"Our party went down, because it didn't do what it was supposed to do. What can you do, there is still the matter of lack of contact between the immigrants and the state," declares Fainberg. "Its obvious that as the new guys, we can't jump straight to the top of the pyramid, but our education, our past, says that neither should we be down at the bottom. All over the world, immigrants start at the ground floor, but we are not that sort of migration. We want to enter at the middle level, and they won't let us."
Fainberg's social analysis is supported by a surprising political analysis by MK Yuri Stern (National Union). Stern is the godfather of the attempt to be a link between his party and the Yisrael b'Aliyah refugees at the municipal level, out of a belief that there is still justification for elected representatives of immigrants, and a consolidation of forces.
Asked if by linking itself with National Union, Moledet and Tekuma, the Yisrael b'Aliyah party has essentially ceased to be an immigrant party, Stern offers this unexpected explanation: "Actually, Zvi Hendel (Tekuma), as chairman of the Knesset's Immigration and Absorption Committee accomplished more that I could have in the same post. He lowered the no-confidence roadblock that Treasury officials felt toward us. The immigrants and their representatives are still considered suspicious objects by the Israeli establishment. The interests of the settlers will always be viewed as national interests, whereas the interests of the immigrants will always be perceived as sectarian interests. I can prove it by process of elimination - my activities on behalf of the South Lebanese Army and the `Computer For Every Child' project were a lot easier to promote than are the projects for immigrants. In these matters, I am always considered suspicious."
This explains why Stern is so sure that there is still justification for an immigrant party. But in his view, his party - National Union - is the immigrant party. Since the elections, and especially since the merger of Yisrael b'Aliyah with Likud, Lieberman has presented himself in every Russian-language broadcast and interview as "the sole representative of the immigrants" - only a few weeks after he heatedly argued that he was a national leader and that there was no longer any justification for being "lobbyists of immigration." In no time at all, he was sucked back in to the orphan-looking-for-a-parent niche.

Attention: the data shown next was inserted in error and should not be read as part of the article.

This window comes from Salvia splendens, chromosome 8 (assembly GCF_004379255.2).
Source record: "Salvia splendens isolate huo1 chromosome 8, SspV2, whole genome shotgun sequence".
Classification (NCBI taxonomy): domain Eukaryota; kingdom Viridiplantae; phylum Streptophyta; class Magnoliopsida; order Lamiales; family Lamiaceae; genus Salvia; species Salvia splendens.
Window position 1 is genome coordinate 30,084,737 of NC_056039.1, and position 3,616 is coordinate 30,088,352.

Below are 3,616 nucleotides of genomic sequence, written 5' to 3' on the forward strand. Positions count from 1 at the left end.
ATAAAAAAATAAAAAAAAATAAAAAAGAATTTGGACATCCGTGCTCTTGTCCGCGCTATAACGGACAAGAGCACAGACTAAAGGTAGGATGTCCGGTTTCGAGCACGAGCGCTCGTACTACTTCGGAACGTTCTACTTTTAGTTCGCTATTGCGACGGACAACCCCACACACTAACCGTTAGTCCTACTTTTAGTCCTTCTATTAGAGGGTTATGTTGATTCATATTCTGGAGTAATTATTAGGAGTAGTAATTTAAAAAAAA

Nevertheless, the message that the Russian-speaking community is now sending is that there is truly no justification for a sectarian lobby along the lines of Shas, but there is most definitely room for a "Russian" leader to shepherd the ambitions, the yearnings for leadership status in Israeli society, well beyond solutions to housing shortages or integration issues. Perhaps Yisrael b'Aliyah's biggest mistake was that it consciously evolved into a Russian Shas, for a public that does not see itself akin to Shas in any way. At this stage, if at all, the Russian-speaking community is looking for a pride party, not a welfare party.
Whether some sort of unification of the remnants of Sharansky's party and Lieberman's party eventually takes place, or a new party comes into being, the story of the "Russian street" is far from over. In fact, the political assimilation and the resolution of most of the pressing social-welfare issues are now helping to point up the deficiencies and the other aspirations, which call for a different sort of leader. This is a title that, paradoxically enough, Sharon will not willingly relinquish. He has unearthed not only his "Russianness" but also the inherent potential of a million immigrants, who have enabled him to do without Shas in his coalition.